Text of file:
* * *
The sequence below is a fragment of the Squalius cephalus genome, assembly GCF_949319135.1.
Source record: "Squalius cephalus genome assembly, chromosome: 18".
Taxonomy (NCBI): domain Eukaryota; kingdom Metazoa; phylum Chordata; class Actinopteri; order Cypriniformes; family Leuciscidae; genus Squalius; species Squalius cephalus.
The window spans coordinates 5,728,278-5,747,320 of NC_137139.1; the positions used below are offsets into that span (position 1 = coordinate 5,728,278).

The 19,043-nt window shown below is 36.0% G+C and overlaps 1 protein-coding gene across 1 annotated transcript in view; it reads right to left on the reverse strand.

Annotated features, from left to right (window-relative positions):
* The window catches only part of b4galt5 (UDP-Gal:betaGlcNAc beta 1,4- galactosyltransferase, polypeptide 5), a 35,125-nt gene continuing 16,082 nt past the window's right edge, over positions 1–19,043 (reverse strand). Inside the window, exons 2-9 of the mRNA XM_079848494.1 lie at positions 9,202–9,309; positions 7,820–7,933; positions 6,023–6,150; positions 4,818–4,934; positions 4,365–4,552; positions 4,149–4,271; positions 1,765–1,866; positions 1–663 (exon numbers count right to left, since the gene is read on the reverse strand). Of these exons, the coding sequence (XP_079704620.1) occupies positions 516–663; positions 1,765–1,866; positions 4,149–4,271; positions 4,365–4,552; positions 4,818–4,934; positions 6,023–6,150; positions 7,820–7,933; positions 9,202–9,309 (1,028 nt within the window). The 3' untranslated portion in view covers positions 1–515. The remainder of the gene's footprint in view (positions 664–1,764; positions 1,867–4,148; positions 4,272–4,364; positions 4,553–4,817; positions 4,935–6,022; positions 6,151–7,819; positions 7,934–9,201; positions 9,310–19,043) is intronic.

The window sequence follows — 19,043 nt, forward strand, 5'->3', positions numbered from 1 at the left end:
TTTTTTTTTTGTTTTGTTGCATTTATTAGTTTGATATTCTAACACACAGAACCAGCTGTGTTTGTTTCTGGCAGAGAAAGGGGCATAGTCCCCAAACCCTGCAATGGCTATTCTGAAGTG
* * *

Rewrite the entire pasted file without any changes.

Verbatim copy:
The sequence below is a fragment of the Squalius cephalus genome, assembly GCF_949319135.1.
Source record: "Squalius cephalus genome assembly, chromosome: 18".
Taxonomy (NCBI): domain Eukaryota; kingdom Metazoa; phylum Chordata; class Actinopteri; order Cypriniformes; family Leuciscidae; genus Squalius; species Squalius cephalus.
The window spans coordinates 5,728,278-5,747,320 of NC_137139.1; the positions used below are offsets into that span (position 1 = coordinate 5,728,278).

The 19,043-nt window shown below is 36.0% G+C and overlaps 1 protein-coding gene across 1 annotated transcript in view; it reads right to left on the reverse strand.

Annotated features, from left to right (window-relative positions):
* The window catches only part of b4galt5 (UDP-Gal:betaGlcNAc beta 1,4- galactosyltransferase, polypeptide 5), a 35,125-nt gene continuing 16,082 nt past the window's right edge, over positions 1–19,043 (reverse strand). Inside the window, exons 2-9 of the mRNA XM_079848494.1 lie at positions 9,202–9,309; positions 7,820–7,933; positions 6,023–6,150; positions 4,818–4,934; positions 4,365–4,552; positions 4,149–4,271; positions 1,765–1,866; positions 1–663 (exon numbers count right to left, since the gene is read on the reverse strand). Of these exons, the coding sequence (XP_079704620.1) occupies positions 516–663; positions 1,765–1,866; positions 4,149–4,271; positions 4,365–4,552; positions 4,818–4,934; positions 6,023–6,150; positions 7,820–7,933; positions 9,202–9,309 (1,028 nt within the window). The 3' untranslated portion in view covers positions 1–515. The remainder of the gene's footprint in view (positions 664–1,764; positions 1,867–4,148; positions 4,272–4,364; positions 4,553–4,817; positions 4,935–6,022; positions 6,151–7,819; positions 7,934–9,201; positions 9,310–19,043) is intronic.

The window sequence follows — 19,043 nt, forward strand, 5'->3', positions numbered from 1 at the left end:
TTTTTTTTTTGTTTTGTTGCATTTATTAGTTTGATATTCTAACACACAGAACCAGCTGTGTTTGTTTCTGGCAGAGAAAGGGGCATAGTCCCCAAACCCTGCAATGGCTATTCTGAAGTG